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    This has preceding questions so I'll just fill you in:

    Part I)

    Describe fully the transformation that transforms the curve y = \frac{1}{x} to the curve y = \frac{1}{x + 2}.

    I know that's a translation of 2 units in the negative x direction parallel to the x axis.

    Then it asks to differentiate the first curve which gives -x^{-2}

    Now this last part I can't understand how I'm doing it wrong:

    Part iii)

    Use the preceding parts of the question to find the gradient of the curve y = \frac{1}{x + 2} at the point where it crosses the y axis.

    Well surely when it crosses the y axis, x = 0 - if I differentiate the curve and put in x as zero you get infinity..?
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    Hmm I understand but you get the same result dont you?

    Call me an idiot but can it not be written as:

    y = \frac{1}{2} + x^{-1}
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    Differentiating that gives exactly the same as the first curve - anyone help?
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    (Original post by Dededex)
    This has preceding questions so I'll just fill you in:

    -x^{-2}

    find the gradient of the curve y = \frac{1}{x + 2} at the point where it crosses the y axis.

    Well surely when it crosses the y axis, x = 0 - if I differentiate the curve and put in x as zero you get infinity..?
    I think it's asking for the gradient value of the (x+2)^-1 not the x^-1 graph,

    for y = (x+2)^-1
    when x = 0, y = 1/2

    The y = (x+2)^-1 graph has only been translated to the left by 2 relative to y=x^-1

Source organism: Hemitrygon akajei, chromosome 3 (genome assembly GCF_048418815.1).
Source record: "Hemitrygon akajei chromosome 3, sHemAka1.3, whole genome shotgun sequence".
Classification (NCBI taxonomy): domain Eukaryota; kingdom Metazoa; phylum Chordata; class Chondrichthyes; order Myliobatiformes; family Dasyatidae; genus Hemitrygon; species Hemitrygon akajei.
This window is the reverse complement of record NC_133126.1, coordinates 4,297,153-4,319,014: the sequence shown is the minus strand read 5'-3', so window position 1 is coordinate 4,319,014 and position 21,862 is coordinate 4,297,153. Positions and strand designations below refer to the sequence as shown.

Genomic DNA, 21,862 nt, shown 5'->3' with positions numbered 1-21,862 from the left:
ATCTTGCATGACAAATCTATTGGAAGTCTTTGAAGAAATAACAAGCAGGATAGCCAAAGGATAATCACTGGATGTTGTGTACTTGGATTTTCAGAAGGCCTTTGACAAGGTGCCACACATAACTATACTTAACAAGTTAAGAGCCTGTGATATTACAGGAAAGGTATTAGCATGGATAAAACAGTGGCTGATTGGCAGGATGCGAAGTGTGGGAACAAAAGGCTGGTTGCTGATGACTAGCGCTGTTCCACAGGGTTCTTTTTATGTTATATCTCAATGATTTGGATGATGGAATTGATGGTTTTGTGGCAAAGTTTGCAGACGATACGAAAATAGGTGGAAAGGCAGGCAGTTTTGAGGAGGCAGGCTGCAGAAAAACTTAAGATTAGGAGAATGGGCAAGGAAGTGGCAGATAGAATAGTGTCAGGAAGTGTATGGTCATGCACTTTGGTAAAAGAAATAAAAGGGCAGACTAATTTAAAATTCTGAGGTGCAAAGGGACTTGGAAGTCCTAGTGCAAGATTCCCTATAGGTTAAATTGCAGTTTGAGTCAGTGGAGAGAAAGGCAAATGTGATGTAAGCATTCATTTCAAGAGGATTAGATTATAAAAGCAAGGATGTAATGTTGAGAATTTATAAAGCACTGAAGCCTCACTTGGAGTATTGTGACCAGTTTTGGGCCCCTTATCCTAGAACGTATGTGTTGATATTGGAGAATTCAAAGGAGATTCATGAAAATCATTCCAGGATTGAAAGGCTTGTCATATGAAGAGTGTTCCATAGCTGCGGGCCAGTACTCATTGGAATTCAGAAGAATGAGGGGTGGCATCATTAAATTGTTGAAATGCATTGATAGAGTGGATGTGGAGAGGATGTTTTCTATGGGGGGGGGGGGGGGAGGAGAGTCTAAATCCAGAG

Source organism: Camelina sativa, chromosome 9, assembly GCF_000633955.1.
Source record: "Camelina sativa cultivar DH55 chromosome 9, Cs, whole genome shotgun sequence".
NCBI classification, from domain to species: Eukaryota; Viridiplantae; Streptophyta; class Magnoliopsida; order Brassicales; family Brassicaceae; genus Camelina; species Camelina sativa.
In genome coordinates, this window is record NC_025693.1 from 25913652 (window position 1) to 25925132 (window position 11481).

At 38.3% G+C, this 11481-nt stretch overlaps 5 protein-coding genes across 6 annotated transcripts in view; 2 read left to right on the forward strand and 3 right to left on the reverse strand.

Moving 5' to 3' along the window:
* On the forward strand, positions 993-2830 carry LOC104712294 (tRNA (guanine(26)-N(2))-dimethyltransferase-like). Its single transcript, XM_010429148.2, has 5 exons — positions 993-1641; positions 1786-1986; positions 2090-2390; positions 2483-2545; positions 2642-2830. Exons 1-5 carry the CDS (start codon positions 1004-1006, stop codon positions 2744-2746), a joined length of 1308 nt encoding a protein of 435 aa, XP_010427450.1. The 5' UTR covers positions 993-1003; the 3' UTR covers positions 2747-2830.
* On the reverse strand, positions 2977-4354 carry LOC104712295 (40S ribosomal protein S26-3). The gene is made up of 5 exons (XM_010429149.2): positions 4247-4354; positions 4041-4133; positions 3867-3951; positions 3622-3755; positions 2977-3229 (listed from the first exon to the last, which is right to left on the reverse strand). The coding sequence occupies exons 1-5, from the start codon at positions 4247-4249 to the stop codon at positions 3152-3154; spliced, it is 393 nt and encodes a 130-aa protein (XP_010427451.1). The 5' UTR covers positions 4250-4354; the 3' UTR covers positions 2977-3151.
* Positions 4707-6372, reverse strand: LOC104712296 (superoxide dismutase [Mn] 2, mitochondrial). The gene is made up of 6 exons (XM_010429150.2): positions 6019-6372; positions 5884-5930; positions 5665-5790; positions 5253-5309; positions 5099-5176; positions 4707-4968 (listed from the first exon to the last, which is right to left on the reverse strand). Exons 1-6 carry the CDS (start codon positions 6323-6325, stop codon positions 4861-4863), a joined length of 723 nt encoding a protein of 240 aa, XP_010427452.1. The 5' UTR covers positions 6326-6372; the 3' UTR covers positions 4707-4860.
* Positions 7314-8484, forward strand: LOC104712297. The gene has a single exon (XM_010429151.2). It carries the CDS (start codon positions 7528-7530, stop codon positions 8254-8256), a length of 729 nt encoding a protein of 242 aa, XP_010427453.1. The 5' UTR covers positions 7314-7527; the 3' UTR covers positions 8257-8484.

So the gradient values of the new curve could be thought of as translated to the left by 2 as well.

    Sketch the graphs.
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    (Original post by GabsyWabsyWoo)
    The y = (x+2)^-1 graph has only been translated to the left by 2 relative to y=x^-1
    So the gradient values of the new curve could be thought of as translated to the left by 2 as well.

    Sketch the graphs.
    Kind of - I've drawn them but still don't understand why you cant get the correct answer with x = 0
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    (Original post by Dededex)
    Kind of - I've drawn them but still don't understand why you cant get the correct answer with x = 0
    on y=(x+2)^-1 the gradient at x=0 is what we want

    on y=x^-1, the gradient at x=2 is -1/4 as found by the gradient function y'=-(x^-2)

    if tangents are equal but translated we can assume what the y=(x+2)^-1 gradient is at x=0
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    Sorry for the bad wording. :/ in C1 you "shouldn't know" how to differentiate (x+2)^-1
    You learn that in C3; you use what's called the Chain Rule.
 
 
 
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